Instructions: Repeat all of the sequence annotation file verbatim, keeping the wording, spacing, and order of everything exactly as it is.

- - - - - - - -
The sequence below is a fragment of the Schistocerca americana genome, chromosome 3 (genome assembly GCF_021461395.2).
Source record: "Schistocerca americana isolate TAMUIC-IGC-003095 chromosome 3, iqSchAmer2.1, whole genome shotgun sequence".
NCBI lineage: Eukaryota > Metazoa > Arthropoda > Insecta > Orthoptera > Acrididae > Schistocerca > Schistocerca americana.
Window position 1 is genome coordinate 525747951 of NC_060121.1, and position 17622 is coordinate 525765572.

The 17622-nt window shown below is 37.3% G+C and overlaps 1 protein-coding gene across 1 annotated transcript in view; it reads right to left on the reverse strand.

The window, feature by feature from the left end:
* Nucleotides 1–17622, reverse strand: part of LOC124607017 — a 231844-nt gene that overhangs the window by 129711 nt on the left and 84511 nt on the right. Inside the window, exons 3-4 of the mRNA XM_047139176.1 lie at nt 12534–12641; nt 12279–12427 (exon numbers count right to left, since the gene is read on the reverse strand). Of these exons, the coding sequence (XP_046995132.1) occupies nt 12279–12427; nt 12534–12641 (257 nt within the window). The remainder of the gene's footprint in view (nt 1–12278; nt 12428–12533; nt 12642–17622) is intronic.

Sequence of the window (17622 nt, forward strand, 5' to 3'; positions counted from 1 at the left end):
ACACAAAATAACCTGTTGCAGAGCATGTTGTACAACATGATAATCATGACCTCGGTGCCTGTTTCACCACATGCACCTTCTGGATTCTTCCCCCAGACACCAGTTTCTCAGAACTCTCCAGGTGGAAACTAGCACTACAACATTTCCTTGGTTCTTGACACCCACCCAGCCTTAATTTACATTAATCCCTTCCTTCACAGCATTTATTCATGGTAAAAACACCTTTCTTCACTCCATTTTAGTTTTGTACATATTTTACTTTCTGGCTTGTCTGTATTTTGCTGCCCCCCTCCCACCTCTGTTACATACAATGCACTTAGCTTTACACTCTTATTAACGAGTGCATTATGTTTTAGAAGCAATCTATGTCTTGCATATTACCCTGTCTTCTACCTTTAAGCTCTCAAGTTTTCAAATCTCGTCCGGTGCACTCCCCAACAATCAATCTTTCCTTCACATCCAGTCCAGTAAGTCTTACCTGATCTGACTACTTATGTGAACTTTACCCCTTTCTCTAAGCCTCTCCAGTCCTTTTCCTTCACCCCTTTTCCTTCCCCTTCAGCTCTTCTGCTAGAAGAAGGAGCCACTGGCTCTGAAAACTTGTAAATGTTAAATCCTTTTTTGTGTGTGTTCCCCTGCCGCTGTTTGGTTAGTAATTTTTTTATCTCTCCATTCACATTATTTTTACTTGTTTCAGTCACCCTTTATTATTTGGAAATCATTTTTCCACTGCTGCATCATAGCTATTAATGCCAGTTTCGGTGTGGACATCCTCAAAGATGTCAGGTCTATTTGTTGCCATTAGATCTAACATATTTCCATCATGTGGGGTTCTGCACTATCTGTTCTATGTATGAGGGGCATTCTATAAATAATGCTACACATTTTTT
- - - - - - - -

The sequence below is a fragment of the Schistocerca americana genome, chromosome 3 (genome assembly GCF_021461395.2).
Source record: "Schistocerca americana isolate TAMUIC-IGC-003095 chromosome 3, iqSchAmer2.1, whole genome shotgun sequence".
NCBI lineage: Eukaryota > Metazoa > Arthropoda > Insecta > Orthoptera > Acrididae > Schistocerca > Schistocerca americana.
Window position 1 is genome coordinate 525747951 of NC_060121.1, and position 17622 is coordinate 525765572.

The 17622-nt window shown below is 37.3% G+C and overlaps 1 protein-coding gene across 1 annotated transcript in view; it reads right to left on the reverse strand.

The window, feature by feature from the left end:
* Nucleotides 1–17622, reverse strand: part of LOC124607017 — a 231844-nt gene that overhangs the window by 129711 nt on the left and 84511 nt on the right. Inside the window, exons 3-4 of the mRNA XM_047139176.1 lie at nt 12534–12641; nt 12279–12427 (exon numbers count right to left, since the gene is read on the reverse strand). Of these exons, the coding sequence (XP_046995132.1) occupies nt 12279–12427; nt 12534–12641 (257 nt within the window). The remainder of the gene's footprint in view (nt 1–12278; nt 12428–12533; nt 12642–17622) is intronic.

Sequence of the window (17622 nt, forward strand, 5' to 3'; positions counted from 1 at the left end):
ACACAAAATAACCTGTTGCAGAGCATGTTGTACAACATGATAATCATGACCTCGGTGCCTGTTTCACCACATGCACCTTCTGGATTCTTCCCCCAGACACCAGTTTCTCAGAACTCTCCAGGTGGAAACTAGCACTACAACATTTCCTTGGTTCTTGACACCCACCCAGCCTTAATTTACATTAATCCCTTCCTTCACAGCATTTATTCATGGTAAAAACACCTTTCTTCACTCCATTTTAGTTTTGTACATATTTTACTTTCTGGCTTGTCTGTATTTTGCTGCCCCCCTCCCACCTCTGTTACATACAATGCACTTAGCTTTACACTCTTATTAACGAGTGCATTATGTTTTAGAAGCAATCTATGTCTTGCATATTACCCTGTCTTCTACCTTTAAGCTCTCAAGTTTTCAAATCTCGTCCGGTGCACTCCCCAACAATCAATCTTTCCTTCACATCCAGTCCAGTAAGTCTTACCTGATCTGACTACTTATGTGAACTTTACCCCTTTCTCTAAGCCTCTCCAGTCCTTTTCCTTCACCCCTTTTCCTTCCCCTTCAGCTCTTCTGCTAGAAGAAGGAGCCACTGGCTCTGAAAACTTGTAAATGTTAAATCCTTTTTTGTGTGTGTTCCCCTGCCGCTGTTTGGTTAGTAATTTTTTTATCTCTCCATTCACATTATTTTTACTTGTTTCAGTCACCCTTTATTATTTGGAAATCATTTTTCCACTGCTGCATCATAGCTATTAATGCCAGTTTCGGTGTGGACATCCTCAAAGATGTCAGGTCTATTTGTTGCCATTAGATCTAACATATTTCCATCATGTGGGGTTCTGCACTATCTGTTCTATGTATGAGGGGCATTCTATAAATAATGCTACACATTTTTT